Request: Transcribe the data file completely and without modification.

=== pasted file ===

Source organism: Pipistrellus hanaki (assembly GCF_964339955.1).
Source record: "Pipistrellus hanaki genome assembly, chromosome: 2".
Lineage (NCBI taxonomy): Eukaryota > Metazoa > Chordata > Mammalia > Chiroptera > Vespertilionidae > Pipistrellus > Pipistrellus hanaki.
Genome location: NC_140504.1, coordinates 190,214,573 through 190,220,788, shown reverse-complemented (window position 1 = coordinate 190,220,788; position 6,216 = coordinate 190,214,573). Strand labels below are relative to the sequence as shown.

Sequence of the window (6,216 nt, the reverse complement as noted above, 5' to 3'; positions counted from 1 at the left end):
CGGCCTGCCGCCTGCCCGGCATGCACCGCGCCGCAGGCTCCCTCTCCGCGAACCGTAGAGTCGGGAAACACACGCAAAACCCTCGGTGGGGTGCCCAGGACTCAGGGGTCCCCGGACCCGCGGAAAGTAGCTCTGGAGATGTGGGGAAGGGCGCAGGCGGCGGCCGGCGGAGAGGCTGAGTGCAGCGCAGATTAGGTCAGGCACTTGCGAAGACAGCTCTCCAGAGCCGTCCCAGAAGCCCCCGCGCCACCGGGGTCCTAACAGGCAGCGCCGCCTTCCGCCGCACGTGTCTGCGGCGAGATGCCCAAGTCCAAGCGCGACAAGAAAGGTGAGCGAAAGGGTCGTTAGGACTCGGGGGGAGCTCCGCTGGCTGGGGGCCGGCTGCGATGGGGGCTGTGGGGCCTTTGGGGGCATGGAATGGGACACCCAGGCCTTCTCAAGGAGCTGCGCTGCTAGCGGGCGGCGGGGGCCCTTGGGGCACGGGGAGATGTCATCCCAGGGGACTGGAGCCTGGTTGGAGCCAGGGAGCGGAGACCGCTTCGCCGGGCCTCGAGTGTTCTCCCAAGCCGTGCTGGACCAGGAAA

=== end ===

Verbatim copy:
Source organism: Pipistrellus hanaki (assembly GCF_964339955.1).
Source record: "Pipistrellus hanaki genome assembly, chromosome: 2".
Lineage (NCBI taxonomy): Eukaryota > Metazoa > Chordata > Mammalia > Chiroptera > Vespertilionidae > Pipistrellus > Pipistrellus hanaki.
Genome location: NC_140504.1, coordinates 190,214,573 through 190,220,788, shown reverse-complemented (window position 1 = coordinate 190,220,788; position 6,216 = coordinate 190,214,573). Strand labels below are relative to the sequence as shown.

Sequence of the window (6,216 nt, the reverse complement as noted above, 5' to 3'; positions counted from 1 at the left end):
CGGCCTGCCGCCTGCCCGGCATGCACCGCGCCGCAGGCTCCCTCTCCGCGAACCGTAGAGTCGGGAAACACACGCAAAACCCTCGGTGGGGTGCCCAGGACTCAGGGGTCCCCGGACCCGCGGAAAGTAGCTCTGGAGATGTGGGGAAGGGCGCAGGCGGCGGCCGGCGGAGAGGCTGAGTGCAGCGCAGATTAGGTCAGGCACTTGCGAAGACAGCTCTCCAGAGCCGTCCCAGAAGCCCCCGCGCCACCGGGGTCCTAACAGGCAGCGCCGCCTTCCGCCGCACGTGTCTGCGGCGAGATGCCCAAGTCCAAGCGCGACAAGAAAGGTGAGCGAAAGGGTCGTTAGGACTCGGGGGGAGCTCCGCTGGCTGGGGGCCGGCTGCGATGGGGGCTGTGGGGCCTTTGGGGGCATGGAATGGGACACCCAGGCCTTCTCAAGGAGCTGCGCTGCTAGCGGGCGGCGGGGGCCCTTGGGGCACGGGGAGATGTCATCCCAGGGGACTGGAGCCTGGTTGGAGCCAGGGAGCGGAGACCGCTTCGCCGGGCCTCGAGTGTTCTCCCAAGCCGTGCTGGACCAGGAAA